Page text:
Running a full service restaurant in the U.S. is no easy business.
But with the right knowledge and tools, it doesn’t have to seem like an impossible feat.
That’s why we collected insight from restaurateurs across the country – to better understand the current state of the restaurant industry and to pass that understanding on to you.
From financial health to reporting to online ordering, we asked over 500 restaurant owners, managers, and presidents/CEOs to share how they’re managing their operations.
Reading the full report will help you:
Understand what’s happening in the restaurant industry
See how your restaurant compares with national and statewide averages
Discover consistent challenges for restaurants across the country
Learn how restaurateurs are approaching those challenges and how you can overcome them
Identify growth opportunities that will work for your full service restaurant
Here’s a brief look at what’s happening in full service restaurants in 2019 – the good, the bad, and the really, really hopeful.
Table of Contents
While there are a ton of nuances to consider when looking at the profitability of a restaurant – how long it’s been open, what’s happening with import tariffs, when the next minimum wage hike is coming, etc. – profit margin is still the first place to look when you want to see how the business is doing.
For the U.S. restaurant industry, the financial news is good news.
Our restaurant industry analysis for 2019 revealed that full service restaurants (FSRs) in the U.S. have an average profit margin of 11% – that’s incredible!
While profit margins grow as restaurateurs get more experience in the industry, we found that margins actually max out at 11% after five years of experience – even as an FSR’s annual revenue continues to grow.
What does this mean for you?
Well, 11% may be the benchmark to aim for. As you optimize your operations and grow your business, you can set 11% as your target profit margin and use that number as a high-level measure of success.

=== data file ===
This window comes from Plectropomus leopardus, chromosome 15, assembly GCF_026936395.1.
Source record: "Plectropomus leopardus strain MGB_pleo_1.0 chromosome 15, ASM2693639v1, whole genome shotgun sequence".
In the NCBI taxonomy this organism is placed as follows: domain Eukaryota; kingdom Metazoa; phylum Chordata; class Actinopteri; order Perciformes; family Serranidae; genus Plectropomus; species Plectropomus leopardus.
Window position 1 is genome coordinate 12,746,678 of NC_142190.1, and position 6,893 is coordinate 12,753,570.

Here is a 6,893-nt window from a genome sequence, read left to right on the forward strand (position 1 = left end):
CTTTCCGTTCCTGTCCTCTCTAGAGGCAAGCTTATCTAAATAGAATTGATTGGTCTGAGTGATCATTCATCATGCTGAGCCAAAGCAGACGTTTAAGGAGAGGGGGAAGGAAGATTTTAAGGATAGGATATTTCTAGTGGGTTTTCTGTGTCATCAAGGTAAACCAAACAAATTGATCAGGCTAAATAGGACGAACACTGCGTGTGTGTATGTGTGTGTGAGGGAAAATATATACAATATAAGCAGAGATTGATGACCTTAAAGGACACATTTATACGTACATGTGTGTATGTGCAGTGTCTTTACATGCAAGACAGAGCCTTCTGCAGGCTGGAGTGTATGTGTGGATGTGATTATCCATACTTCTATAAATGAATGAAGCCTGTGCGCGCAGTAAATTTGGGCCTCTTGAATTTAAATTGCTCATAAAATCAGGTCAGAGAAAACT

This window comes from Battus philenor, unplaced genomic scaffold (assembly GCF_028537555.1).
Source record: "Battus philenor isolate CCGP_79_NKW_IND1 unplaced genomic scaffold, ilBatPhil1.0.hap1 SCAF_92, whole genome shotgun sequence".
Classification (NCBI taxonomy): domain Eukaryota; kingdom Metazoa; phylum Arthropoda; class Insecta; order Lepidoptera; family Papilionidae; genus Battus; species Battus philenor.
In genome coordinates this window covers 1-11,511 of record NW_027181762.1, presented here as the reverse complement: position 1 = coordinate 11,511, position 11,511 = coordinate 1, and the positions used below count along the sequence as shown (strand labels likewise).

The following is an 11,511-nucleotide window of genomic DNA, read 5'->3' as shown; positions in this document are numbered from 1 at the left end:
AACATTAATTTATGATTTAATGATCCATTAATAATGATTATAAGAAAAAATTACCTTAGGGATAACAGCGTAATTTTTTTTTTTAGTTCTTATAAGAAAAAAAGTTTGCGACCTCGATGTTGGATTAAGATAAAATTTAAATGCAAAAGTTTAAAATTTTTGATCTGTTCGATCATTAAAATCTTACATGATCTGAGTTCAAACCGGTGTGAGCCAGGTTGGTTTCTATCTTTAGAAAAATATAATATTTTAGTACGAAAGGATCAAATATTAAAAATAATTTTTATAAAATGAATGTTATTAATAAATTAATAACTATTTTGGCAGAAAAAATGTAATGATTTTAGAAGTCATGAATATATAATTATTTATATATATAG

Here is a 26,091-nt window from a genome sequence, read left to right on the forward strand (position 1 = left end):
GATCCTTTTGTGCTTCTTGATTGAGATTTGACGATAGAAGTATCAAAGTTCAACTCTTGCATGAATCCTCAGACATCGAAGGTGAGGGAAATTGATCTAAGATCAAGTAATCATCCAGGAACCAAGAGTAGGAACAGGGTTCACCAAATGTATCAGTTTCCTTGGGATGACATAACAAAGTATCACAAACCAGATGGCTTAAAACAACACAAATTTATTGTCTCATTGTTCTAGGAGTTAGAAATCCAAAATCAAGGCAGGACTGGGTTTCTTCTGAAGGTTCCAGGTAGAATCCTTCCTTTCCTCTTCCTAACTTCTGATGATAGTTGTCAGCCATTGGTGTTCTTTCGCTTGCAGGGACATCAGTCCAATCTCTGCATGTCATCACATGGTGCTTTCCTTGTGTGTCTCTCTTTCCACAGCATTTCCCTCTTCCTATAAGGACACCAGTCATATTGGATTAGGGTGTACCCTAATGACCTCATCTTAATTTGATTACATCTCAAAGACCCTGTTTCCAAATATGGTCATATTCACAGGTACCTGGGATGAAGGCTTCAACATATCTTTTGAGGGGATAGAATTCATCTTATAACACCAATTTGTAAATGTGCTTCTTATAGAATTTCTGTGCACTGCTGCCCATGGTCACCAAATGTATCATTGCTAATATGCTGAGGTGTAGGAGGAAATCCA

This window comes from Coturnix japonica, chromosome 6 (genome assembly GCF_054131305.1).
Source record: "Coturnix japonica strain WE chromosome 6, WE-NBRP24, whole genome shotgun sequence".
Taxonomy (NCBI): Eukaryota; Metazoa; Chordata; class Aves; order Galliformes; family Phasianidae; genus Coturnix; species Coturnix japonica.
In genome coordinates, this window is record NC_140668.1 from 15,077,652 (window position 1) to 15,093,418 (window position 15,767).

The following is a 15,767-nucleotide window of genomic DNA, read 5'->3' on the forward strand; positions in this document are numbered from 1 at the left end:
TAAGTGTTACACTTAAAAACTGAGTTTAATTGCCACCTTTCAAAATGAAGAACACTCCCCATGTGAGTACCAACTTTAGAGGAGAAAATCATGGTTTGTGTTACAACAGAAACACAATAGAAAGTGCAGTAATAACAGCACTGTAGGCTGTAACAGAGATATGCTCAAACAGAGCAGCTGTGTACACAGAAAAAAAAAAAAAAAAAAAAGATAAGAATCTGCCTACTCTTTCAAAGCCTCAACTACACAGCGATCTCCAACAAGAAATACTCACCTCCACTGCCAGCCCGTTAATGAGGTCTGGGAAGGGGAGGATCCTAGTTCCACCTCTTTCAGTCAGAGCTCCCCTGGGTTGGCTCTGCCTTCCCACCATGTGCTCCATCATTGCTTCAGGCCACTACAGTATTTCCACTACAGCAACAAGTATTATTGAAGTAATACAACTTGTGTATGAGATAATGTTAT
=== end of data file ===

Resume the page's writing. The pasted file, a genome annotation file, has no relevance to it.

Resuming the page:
Because rent is such a such a large overhead expense for restaurants, it has a big impact on profitability – which is why we took a look at these costs as part of our report’s financial health check.
What we found: 84% of FSRs in the U.S. rent – rather than own – their space. And, for the majority of the restaurant industry, rent is about 5 to 10% of monthly sales.
While two-thirds of restaurateurs say they can handle a rent increase of more than 4%, this ultimately depends on the size of the restaurant.
Your point of sale (POS) is the main hub of your restaurant operations, helping you track sales, forecast labor needs, manage inventory, and so much more.
When it comes to choosing the right POS, our report found that restaurateurs use three factors to decide:
Ease of use
For processing transactions, we found that cash, credit, and debit payments are almost universal across FSRs in the U.S. However, restaurants are increasingly accepting mobile payment options like Apple Pay, Google Pay, and Samsung Pay, with 18% set up to accept all three."